Mr Battams’ Big Field

There was not a great deal of sporting activity in early Victorian times. The working week was long and there was simply not the time. The working week at Wolverton Works was 58 /12 hours in total – five 10 hour days and 8 1/2 hours on Saturday. Sunday at least was free, but this was considered time for family and church.

This changed in the 1870s when the working week was reduced to 54 hours. This freed up Saturday afternoons, winter and summer, and young men began to organise themselves into teams to [lay footblall and cricket. Conditions were rough and ready and the games were organised in a field which was otherwise used for pasture.

In Wolverton they played on the “Locomotive Ground”, the field to the east of the Galleon, now largely covered by the Galleon Housing estate, and the field nw occupied by Victoria Street, Moon Street and Bushfields School. It was known as Mr Battams’ Big Field” after the farmer at Stacey Hill who made it available. The other field I have report of is the meadow at New Bradwell, where at least one cricket match was played. In Stony Stratford, they played in the meadow atbthe north end of town, more-or-less in the location of the present Ancell Fields.

A tug o war in 1913 in part of “Mr Battams’ Big Field”

Battams Field, for those who know the lie of the land, was on a slope, so it cannot have been entirely satisfactory, but perhaps the Victorians did not unduly bother themselves with the idea of a level playing field. The field where the Hambledon Cricket Club played in the 18th century in Hampshire is on a hill with a slope – not at all dissimilar to Battams’ field as it was in the 19th century.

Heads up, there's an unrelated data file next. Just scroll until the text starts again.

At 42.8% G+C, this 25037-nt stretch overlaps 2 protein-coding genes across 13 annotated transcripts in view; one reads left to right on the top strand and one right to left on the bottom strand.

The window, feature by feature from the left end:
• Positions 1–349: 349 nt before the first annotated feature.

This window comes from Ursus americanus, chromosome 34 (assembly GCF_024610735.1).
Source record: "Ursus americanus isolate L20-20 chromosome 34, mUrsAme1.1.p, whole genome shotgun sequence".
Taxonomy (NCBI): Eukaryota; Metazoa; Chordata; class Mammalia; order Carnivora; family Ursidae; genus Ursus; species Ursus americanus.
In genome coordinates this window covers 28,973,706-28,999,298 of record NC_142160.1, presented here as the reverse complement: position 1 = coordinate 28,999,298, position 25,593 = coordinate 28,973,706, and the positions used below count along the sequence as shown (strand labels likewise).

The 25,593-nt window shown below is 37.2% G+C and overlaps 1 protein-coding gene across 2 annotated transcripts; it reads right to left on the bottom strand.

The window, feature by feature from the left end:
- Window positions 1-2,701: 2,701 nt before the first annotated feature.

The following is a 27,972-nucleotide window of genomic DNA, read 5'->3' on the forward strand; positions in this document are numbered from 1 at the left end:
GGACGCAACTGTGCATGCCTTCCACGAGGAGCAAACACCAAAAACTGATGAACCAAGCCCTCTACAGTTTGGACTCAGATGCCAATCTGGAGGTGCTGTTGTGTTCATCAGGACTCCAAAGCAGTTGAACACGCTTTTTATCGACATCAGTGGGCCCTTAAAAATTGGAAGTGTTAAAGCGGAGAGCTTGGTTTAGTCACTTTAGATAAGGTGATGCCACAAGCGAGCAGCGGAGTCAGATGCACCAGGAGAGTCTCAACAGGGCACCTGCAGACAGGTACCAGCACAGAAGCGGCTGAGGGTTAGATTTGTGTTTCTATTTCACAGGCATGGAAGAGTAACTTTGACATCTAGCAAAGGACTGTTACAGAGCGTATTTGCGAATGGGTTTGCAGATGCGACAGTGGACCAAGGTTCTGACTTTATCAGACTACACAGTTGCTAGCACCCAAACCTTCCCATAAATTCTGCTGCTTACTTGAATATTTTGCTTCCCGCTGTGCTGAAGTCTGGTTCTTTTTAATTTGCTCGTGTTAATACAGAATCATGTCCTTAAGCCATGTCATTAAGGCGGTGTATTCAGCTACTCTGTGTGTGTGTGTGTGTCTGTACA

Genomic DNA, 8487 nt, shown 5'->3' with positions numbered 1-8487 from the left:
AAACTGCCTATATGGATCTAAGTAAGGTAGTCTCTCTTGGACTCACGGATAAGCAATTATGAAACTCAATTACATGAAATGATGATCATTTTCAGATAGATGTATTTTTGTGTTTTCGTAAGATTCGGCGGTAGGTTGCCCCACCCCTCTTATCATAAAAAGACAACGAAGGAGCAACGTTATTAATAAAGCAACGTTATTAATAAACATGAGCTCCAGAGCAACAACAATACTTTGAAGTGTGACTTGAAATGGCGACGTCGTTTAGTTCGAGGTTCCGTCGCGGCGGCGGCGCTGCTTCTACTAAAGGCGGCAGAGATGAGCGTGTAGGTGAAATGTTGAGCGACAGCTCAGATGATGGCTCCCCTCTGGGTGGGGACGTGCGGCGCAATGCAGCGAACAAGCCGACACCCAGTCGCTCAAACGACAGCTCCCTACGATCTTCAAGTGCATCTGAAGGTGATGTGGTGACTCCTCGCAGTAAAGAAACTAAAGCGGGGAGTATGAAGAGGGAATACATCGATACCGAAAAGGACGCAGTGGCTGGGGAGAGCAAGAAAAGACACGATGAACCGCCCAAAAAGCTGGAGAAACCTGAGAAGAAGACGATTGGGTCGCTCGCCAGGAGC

To begin with, the field was used occasionally at Whitsuntide and in the summer, but with the development of winter sports it soon drew weekly use. Mr Battams seemed not to mind. He had farmed at Stacey farm since 1846 and had been amenable to occasional use for many years but in 1888, after his widow gave up the farm, the new tenant had other ideas.

The new tenant, John Richards, wanted £7 annual payment for the use of the field over the season, which the clubs felt was too much. Richards had a point. Whereas Battams had been happy to allow use of the field on occasions, the organised status of club football meant that they would need access at least two times a month, and possibly weekly, during the playing season, which would limit his own use for pasture. The rugby footballers withdrew to the Locomotive Ground, but the association footballers turn to the Park, which had opened only three years earlier.
The Park may have seemed the obvious location for association football but it was not the immediate choice. Apparently the guardians of the new Park wanted to restrict the number of games per season to four and this was impractical for any team, which was by that time organising a season of weekly games.
The Park did relent in favour of the Association Football club, known at the time as Wolverton L & NW Association. On October 19th 1889 they played Luton to a 2-2 draw.
The old football stand at the Park
“Mr Battams’ Big Field” was developed in the 1890s into Moon Street, Green Lane, and Victoria Street, and in the first years of the 20th century into grounds for the County School. Thus its place in the development of sport in Wolverton was forgotten.

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